Early Wednesday afternoon, Rowland was at Hogsett Elementary School, where she is technology resource curriculum teacher, and she was expecting a visit from Commissioner Gene Wilhoit and knew he was going to announce that she was 2004 Kentucky Elementary School Teacher of the Year and winner of a plaque and a $2,000 check from Ashland Inc.
But she didn't know Wilhoit also was going to announce that she had beaten out the 2004 Kentucky Middle School Teacher of the Year and the 2004 Kentucky High School Teacher of the Year to win the top, overall honor as 2004 Teacher of the Year. That honor comes with a plaque, a $10,000 check and a chance to become national teacher of the year.
Rowland and the two other winners, both from Lexington schools, were among 22 teachers statewide who were winners of Ashland Inc. Teacher Achievement Awards. They each received $500 and were put in the running for the state awards.
"It's a wonderful honor, and I'm very flattered that people see in me in such a light," said Rowland, who served as Hogsett's library media specialist for five years until she became the school's technology resource teacher five years ago. "And, yes, I was very surprised to win the overall award for the state.
"But most of all, I see this as recognition of what everyone in our district attempts to do, and that is to provide the best learning environment possible for children. There is no greater reward for me, in my current role in technology, than to work with kids and see the light come on in their heads and then watch them grow. I get the same reward when I work with teachers and see them grow once they know how they can use technology to improve their own skills as teachers."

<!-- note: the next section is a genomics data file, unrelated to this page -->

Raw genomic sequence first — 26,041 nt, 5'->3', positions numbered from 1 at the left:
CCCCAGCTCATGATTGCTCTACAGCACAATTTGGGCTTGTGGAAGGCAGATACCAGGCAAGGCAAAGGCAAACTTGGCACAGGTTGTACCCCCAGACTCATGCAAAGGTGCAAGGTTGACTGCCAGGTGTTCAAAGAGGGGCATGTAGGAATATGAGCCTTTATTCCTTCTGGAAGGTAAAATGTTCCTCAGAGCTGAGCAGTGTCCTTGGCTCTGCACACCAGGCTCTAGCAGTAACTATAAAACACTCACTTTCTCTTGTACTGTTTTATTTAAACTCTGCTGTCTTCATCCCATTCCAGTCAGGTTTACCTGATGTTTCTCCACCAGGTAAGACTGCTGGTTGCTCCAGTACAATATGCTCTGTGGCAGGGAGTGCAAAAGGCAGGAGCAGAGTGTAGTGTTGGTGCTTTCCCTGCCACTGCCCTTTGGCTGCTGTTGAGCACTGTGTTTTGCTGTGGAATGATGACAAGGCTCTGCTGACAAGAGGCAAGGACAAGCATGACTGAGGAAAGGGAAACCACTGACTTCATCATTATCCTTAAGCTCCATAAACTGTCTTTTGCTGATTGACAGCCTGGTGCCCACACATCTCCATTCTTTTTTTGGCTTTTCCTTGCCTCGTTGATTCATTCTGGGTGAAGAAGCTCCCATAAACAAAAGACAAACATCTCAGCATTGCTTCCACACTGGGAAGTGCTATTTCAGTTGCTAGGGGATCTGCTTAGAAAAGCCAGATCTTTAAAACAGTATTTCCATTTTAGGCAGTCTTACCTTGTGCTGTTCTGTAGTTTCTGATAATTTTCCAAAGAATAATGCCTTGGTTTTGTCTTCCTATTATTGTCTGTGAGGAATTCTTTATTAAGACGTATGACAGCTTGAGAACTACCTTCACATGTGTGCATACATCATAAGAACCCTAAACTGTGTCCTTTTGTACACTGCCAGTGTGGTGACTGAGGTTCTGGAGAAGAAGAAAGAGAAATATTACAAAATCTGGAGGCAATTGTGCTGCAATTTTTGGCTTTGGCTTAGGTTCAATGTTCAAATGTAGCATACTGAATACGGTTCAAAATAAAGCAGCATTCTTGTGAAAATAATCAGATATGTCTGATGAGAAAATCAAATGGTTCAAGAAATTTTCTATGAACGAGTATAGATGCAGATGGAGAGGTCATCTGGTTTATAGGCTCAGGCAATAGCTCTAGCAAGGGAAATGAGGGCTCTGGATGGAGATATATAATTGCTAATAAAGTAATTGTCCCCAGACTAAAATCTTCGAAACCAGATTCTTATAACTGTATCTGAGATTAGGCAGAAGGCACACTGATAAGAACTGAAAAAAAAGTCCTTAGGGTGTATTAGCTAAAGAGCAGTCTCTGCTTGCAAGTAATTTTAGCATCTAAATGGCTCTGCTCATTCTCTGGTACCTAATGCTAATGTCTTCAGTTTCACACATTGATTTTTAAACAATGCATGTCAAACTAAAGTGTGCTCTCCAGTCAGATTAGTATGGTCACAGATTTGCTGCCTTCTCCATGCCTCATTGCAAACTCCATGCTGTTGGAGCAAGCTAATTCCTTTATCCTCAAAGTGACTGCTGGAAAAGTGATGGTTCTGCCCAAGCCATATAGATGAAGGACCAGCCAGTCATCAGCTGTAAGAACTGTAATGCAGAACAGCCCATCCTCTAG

Rowland, who has been a teacher for 28 years, said she could not have won the award - or, more important, been able to do her job effectively - without support from her superiors and colleagues.
"A lot of what I do is collaborative, and I am fortunate to work with a wonderful group of educators who are every bit as dedicated to what they do as I try to be and who make it easy to do my job," said Rowland, a Louisville native who earned her bachelor's degree from Centre College, master's degree from the University of Louisville and Rank I certification from Eastern Kentucky University.
As principal at Hogsett, Rebecca Goode knows Rowland's work first-hand and is "impressed on a daily basis."
"Patti gives 110 percent to every task she handles, and she meets every deadline and standard I set for her, the district sets for her and she sets for herself," said Goode.
"She has developed the computer lab way beyond where she found it, and she has created a learning environment and instruction program that has made our student body computer literate and our program a model."
Another person who is closely involved with Rowland's work is Sandy Embree, elementary curriculum coordinator for the Danville schools. Embree said that while the word is not in Rowland's job title, a "leader is very much what Patti is."
"She is an outstanding educator with a wide range of experience that enables her to do a lot of new and different things," said Embree. "She is a fabulous educator and so deserving of this recognition, though she is not one who enjoys the limelight. But I know she would appreciate the honor in the context of it being a positive for her school and district as well as herself.
"While her main work involves technology, she wears many hats at Hogsett and the district," she said. "She does scheduling for the school and makes sure teachers have adequate time for planning. She was involved in a scholastic review at another school and applied what she gathered from that experience to efforts to make improvements at Hogsett. She works closely with certain teachers to help them develop their skills.
Another colleague who now has something very special in common with Rowland agrees.